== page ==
Motivation Category 4: Assess Learning
When they know they will be tested, participants are motivated to learn. Don't focus solely on assessing the live interactions and activities. Use a variety of assessment techniques before, during, and after the curriculum.
Tip #31: Assess all components of the blend. If you focus solely on the live virtual environment, participants will come to view the self-directed components as optional and often will not complete them.
Tip #32: Build in tests throughout the training rather than waiting until the end. Including assessment throughout the program keeps participants engaged, and helps the facilitator to keep track of how the class is doing.
Tip #33: Require participation and feedback in discussion boards. Use this asynchronous component of your course to help peers "evaluate" one another's work. This also reduces the amount of work the facilitator has to do.
Tip #34: Invite supervisors to observe synchronous classes. This allows participants to show the value of the learning to the organization and to demonstrate what they have learned to their supervisors. This also reinforces the concept of the learning organization when training is viewed as a participative activity rather than something the participant "goes off to do."
Tip #35: When publishing the course requirements, also publish the assessment techniques. Let potential participants know that if they do not meet the minimum requirements by the end of the course, they will need to take the class again.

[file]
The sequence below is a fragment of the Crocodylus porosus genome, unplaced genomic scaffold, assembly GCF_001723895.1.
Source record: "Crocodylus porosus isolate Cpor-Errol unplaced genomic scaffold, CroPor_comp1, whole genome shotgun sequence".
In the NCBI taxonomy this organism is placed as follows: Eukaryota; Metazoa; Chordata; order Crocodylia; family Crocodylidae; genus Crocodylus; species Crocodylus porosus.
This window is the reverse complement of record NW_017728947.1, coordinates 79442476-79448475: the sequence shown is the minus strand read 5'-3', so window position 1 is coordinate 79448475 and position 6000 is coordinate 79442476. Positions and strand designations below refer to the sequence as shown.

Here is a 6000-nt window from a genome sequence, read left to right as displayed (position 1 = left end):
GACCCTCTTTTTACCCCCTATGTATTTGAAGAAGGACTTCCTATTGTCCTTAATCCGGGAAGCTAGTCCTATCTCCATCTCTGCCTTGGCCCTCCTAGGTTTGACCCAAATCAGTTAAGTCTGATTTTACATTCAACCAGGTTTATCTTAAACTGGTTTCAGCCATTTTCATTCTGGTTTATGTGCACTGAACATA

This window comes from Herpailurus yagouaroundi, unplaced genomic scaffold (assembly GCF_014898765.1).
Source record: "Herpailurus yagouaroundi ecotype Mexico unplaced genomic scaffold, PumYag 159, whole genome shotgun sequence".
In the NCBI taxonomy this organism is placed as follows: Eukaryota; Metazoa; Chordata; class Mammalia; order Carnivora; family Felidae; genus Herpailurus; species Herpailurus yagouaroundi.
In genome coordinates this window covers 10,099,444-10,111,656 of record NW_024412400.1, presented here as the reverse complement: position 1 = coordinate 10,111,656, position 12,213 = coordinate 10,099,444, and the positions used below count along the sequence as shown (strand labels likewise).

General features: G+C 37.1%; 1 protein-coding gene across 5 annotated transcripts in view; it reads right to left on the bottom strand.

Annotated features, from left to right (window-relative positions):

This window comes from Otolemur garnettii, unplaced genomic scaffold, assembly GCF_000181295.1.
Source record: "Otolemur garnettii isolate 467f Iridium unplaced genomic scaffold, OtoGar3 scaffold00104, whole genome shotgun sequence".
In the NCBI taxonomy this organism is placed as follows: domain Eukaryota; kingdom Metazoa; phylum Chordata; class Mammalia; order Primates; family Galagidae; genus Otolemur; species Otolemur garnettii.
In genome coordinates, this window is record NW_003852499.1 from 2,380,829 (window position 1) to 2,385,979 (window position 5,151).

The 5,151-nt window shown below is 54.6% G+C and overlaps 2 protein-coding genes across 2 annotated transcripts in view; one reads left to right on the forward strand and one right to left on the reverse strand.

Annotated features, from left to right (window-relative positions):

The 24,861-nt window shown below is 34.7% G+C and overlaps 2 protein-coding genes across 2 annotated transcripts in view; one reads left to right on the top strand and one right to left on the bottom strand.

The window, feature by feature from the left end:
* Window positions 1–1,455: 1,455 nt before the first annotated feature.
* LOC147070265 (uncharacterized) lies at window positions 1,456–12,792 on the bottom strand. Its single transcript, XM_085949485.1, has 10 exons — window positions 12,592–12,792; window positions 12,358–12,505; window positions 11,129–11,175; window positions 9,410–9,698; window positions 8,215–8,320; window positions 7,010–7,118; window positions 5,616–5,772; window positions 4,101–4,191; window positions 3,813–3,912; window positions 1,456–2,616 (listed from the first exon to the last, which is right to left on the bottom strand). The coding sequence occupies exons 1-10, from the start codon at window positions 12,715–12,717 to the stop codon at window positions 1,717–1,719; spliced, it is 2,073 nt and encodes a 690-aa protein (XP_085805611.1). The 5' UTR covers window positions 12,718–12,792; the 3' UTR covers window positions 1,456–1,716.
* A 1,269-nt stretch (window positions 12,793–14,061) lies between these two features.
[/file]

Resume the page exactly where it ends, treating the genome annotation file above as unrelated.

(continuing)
Tip #36: Ask the participants follow-up questions either verbally (i.e. a 10-minute debrief at the end of the class) or provide a form for them to complete (survey or other feedback tool) to complete to discover how they feel about the class.
Tip #37: Establish a makeup policy. Include information about how participants can make up missed classes and missed work. If you have an incentive program in place, link your makeup policy to your incentives.
Tip #38: Use pre-tests to set an expectation of what will be learned and evaluated.
Tip #39: Involve your participants in a portion of the facilitator's evaluation process. This may include a self-evaluation or peer evaluation pertaining to a specific objective. This will give participants more autonomy and control of their learning. In addition, it will motivate them to be more aware and involved during the training sessions.
Tip #40: Use presentations, demonstrations and activities. Not all content can be objectively evaluated. Using presentations or demonstrations allows participants to demonstrate to you and to one another that they have mastered new skills and internalized the content.
Okay, 40 tips down, 61 to go!
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